GMO Series part 3: Regulatory perspective

The fragmented regulatory system in South Africa may result in confusion about the topic of genetically modified organisms (GMOs); it’s not clear when products need to be tested for – or, in fact, labelled to indicate – the presence or absence of a GMO.

Besides understanding consumer perceptions, it’s vital you understand the legal implications of using genetically modified foodstuffs in your manufacturing process. Not only is this required should you wish to make claims; it’s also important when you’re sourcing your raw materials.

Which regulations must be considered?

The regulations relating to GMO in South Africa currently include:

  1. The Consumer Protection Act (CPA), 2008 (Act No. 68 of 2008) Regulations (R.293 of 2011), Product labelling and trade descriptions: genetically modified organisms;
  2. Regulations Governing the Labelling of Foodstuffs Obtained Through Certain Techniques of Genetic Modification (R.25 of 2004) under the Foodstuffs, Cosmetics and Disinfectants (FCD) Act, 1972 (Act No. 54 of 1972).

Which commodities are approved for sale as genetically modified foods in SA?

Under Regulation 7 of the CPA, only maize, soya, cotton and canola are approved for commercialisation by the Council for Genetically Modified Organisms. This means that the commercialisation of other GM crops for use and sale to be consumed by humans or animals in SA is prohibited.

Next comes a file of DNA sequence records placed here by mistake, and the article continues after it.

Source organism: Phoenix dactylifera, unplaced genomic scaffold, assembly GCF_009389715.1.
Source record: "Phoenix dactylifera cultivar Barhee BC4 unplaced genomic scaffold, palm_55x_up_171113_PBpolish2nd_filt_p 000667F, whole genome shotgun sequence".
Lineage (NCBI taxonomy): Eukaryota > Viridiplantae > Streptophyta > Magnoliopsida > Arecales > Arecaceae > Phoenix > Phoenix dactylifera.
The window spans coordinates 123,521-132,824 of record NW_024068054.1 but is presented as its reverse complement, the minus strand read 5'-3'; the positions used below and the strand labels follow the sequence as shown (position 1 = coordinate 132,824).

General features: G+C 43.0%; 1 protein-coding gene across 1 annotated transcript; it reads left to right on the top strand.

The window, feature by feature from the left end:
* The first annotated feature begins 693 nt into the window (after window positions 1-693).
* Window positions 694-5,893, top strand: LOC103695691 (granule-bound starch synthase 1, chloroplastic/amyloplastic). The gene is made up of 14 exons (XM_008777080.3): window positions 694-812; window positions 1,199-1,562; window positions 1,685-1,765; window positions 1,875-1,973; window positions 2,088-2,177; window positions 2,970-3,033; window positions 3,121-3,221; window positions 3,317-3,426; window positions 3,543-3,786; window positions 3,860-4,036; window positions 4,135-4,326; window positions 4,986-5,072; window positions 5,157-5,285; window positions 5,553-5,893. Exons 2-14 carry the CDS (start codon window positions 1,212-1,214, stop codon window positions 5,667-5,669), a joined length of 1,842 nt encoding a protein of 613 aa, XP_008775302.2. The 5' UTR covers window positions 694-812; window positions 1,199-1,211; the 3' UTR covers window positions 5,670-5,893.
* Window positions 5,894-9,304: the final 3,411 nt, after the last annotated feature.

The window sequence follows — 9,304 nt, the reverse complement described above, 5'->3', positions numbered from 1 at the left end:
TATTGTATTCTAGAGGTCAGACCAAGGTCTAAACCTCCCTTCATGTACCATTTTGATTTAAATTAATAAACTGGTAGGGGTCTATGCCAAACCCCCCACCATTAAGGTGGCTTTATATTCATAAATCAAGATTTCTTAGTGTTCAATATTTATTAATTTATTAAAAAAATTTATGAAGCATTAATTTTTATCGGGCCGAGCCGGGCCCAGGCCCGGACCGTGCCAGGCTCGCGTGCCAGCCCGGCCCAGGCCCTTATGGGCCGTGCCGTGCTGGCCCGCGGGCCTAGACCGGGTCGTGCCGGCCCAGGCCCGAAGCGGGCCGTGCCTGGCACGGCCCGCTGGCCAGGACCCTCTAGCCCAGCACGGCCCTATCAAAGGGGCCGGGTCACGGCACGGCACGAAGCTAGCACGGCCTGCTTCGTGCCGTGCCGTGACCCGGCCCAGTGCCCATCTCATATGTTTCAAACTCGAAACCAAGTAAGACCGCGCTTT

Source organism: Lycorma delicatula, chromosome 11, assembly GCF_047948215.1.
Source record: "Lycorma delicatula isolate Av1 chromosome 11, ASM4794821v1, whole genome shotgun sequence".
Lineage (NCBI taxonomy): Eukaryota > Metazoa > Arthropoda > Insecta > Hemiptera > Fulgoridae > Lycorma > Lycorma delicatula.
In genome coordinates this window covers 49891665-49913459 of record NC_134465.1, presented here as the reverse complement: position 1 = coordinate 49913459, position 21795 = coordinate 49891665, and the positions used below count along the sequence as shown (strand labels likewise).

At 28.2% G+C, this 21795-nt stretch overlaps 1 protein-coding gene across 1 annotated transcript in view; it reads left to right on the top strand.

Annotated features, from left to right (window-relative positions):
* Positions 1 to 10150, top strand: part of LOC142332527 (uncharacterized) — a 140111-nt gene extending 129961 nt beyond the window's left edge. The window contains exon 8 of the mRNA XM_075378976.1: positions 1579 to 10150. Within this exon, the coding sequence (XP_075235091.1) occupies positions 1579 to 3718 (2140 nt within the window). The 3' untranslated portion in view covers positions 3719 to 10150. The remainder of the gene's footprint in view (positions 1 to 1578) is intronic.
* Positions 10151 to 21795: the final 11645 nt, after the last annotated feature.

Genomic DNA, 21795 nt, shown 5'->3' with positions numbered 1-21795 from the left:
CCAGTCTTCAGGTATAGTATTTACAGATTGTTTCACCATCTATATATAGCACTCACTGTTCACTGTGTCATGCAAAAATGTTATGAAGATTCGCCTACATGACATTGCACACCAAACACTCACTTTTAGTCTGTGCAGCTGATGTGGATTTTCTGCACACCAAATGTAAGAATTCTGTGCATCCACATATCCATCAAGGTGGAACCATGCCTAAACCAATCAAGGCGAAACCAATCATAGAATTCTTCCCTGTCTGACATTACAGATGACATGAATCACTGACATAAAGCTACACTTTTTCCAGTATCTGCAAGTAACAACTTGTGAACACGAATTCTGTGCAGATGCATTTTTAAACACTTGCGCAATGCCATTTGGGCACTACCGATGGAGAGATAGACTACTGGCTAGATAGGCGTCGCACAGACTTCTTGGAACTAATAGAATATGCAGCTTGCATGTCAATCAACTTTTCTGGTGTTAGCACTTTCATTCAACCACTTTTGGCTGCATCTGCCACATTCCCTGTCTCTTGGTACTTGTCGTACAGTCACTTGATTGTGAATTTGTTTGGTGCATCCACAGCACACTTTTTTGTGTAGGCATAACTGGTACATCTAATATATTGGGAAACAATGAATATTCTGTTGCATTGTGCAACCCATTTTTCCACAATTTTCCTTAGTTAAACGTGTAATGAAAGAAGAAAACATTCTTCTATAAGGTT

Important definitions from the regulations:

These regulations define ‘genetically modified organism’ as: “an organism the genes or genetic material of which has been modified in a way that does not occur naturally through mating or natural recombination or both, and ‘genetic modification’ shall have a corresponding meaning”.

The other definition that is important to consider is ‘significantly different’, which means: “in respect of a foodstuff obtained through certain techniques of genetic modification, that characteristics scientifically assessed through an appropriate analysis of data are different from those of a corresponding existing foodstuff, taking into account accepted limits of natural variation in that foodstuff”.

Labelling of a GMO-containing product:

In the case of a foodstuff containing at least 5% GMOs, the product must be labelled with the statement ‘Contains Genetically Modified Organisms’.

Should a product have less than 5% GMOs, it is voluntary to include the statement ‘Contains <5% GMO’.

The requirement for making the claim ‘Does not contain GMO’ or ‘GMO free’ is that the product must be tested and found to contain <1% GMOs. Careful consideration should be taken when this claim is used in the case of products and commodities which are not approved for GM in SA. It could be misleading to the consumer to see such a claim on a product when in fact any product made from that crop would be GMO free.

 

If it is scientifically impractical or not feasible to test goods for the presence of GMOs or genetically modified ingredients, the statement ‘May contain genetically modified ingredients’ may be used.

A product that has been modified, such that it becomes ‘significantly different’ in terms of its composition; nutritional value; mode of storage, preparation or cooking; allergenicity; or human or animal origin, shall be labelled in such a way that these differences are apparent to the consumer. The term ‘genetically enhanced foodstuff’ or ‘genetically improved foodstuff’ may be used in cases in which it can be verified and certified that a product has been ‘genetically enhanced’.

Should you be using any of the approved GMOs in the manufacturing of your products, or you want to make a claim regarding GM, always ensure that you have taken full consideration of the regulations before you go to the expense of testing. For regulatory consulting services and assistance, contact us today.